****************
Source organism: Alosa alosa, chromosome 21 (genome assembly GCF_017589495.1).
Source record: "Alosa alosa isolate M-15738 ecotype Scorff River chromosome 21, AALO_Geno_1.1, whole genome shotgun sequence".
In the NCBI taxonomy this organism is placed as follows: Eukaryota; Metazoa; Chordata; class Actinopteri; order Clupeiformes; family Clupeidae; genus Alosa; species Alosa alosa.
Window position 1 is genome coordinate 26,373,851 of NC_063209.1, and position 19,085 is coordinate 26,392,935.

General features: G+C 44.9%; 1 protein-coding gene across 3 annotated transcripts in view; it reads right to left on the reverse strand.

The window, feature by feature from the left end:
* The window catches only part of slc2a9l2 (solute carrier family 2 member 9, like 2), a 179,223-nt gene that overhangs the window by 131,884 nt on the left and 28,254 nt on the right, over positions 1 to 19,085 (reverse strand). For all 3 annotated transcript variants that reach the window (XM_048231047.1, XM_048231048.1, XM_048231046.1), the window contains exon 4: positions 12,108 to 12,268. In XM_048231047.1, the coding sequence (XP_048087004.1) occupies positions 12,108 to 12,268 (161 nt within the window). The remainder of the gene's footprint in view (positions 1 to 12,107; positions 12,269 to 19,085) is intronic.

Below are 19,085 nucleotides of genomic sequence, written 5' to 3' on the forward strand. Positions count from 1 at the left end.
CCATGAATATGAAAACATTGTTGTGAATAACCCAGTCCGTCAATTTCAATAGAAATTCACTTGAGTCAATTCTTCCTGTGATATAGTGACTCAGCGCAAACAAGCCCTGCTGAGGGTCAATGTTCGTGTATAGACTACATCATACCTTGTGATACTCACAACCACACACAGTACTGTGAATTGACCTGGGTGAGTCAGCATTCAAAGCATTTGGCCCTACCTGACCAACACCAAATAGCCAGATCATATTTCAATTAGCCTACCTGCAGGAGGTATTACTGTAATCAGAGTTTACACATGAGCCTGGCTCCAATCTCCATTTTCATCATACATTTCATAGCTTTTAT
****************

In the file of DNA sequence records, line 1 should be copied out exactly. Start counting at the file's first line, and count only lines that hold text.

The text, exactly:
Source organism: Alosa alosa, chromosome 21 (genome assembly GCF_017589495.1).